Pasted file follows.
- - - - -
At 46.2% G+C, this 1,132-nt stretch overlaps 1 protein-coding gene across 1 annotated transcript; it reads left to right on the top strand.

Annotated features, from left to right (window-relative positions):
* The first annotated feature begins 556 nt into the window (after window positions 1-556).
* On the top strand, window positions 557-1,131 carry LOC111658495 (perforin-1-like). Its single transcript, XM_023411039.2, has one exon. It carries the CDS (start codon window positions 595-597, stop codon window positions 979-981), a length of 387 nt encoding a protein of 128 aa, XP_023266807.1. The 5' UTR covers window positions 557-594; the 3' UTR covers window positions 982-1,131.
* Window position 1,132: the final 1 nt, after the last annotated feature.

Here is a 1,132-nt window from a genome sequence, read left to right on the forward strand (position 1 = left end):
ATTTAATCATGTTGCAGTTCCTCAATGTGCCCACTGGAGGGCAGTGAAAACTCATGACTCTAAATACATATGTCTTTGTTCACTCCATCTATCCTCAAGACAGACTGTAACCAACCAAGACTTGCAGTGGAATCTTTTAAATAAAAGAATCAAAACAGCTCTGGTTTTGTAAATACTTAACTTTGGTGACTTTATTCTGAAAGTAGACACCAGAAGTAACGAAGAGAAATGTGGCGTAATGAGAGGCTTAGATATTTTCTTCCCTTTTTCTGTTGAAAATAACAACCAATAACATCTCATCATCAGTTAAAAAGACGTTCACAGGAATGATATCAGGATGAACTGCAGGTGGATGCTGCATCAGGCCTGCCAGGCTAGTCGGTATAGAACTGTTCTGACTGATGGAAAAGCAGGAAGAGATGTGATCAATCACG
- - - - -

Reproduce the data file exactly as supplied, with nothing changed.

At 46.2% G+C, this 1,132-nt stretch overlaps 1 protein-coding gene across 1 annotated transcript; it reads left to right on the top strand.

Annotated features, from left to right (window-relative positions):
* The first annotated feature begins 556 nt into the window (after window positions 1-556).
* On the top strand, window positions 557-1,131 carry LOC111658495 (perforin-1-like). Its single transcript, XM_023411039.2, has one exon. It carries the CDS (start codon window positions 595-597, stop codon window positions 979-981), a length of 387 nt encoding a protein of 128 aa, XP_023266807.1. The 5' UTR covers window positions 557-594; the 3' UTR covers window positions 982-1,131.
* Window position 1,132: the final 1 nt, after the last annotated feature.

Here is a 1,132-nt window from a genome sequence, read left to right on the forward strand (position 1 = left end):
ATTTAATCATGTTGCAGTTCCTCAATGTGCCCACTGGAGGGCAGTGAAAACTCATGACTCTAAATACATATGTCTTTGTTCACTCCATCTATCCTCAAGACAGACTGTAACCAACCAAGACTTGCAGTGGAATCTTTTAAATAAAAGAATCAAAACAGCTCTGGTTTTGTAAATACTTAACTTTGGTGACTTTATTCTGAAAGTAGACACCAGAAGTAACGAAGAGAAATGTGGCGTAATGAGAGGCTTAGATATTTTCTTCCCTTTTTCTGTTGAAAATAACAACCAATAACATCTCATCATCAGTTAAAAAGACGTTCACAGGAATGATATCAGGATGAACTGCAGGTGGATGCTGCATCAGGCCTGCCAGGCTAGTCGGTATAGAACTGTTCTGACTGATGGAAAAGCAGGAAGAGATGTGATCAATCACG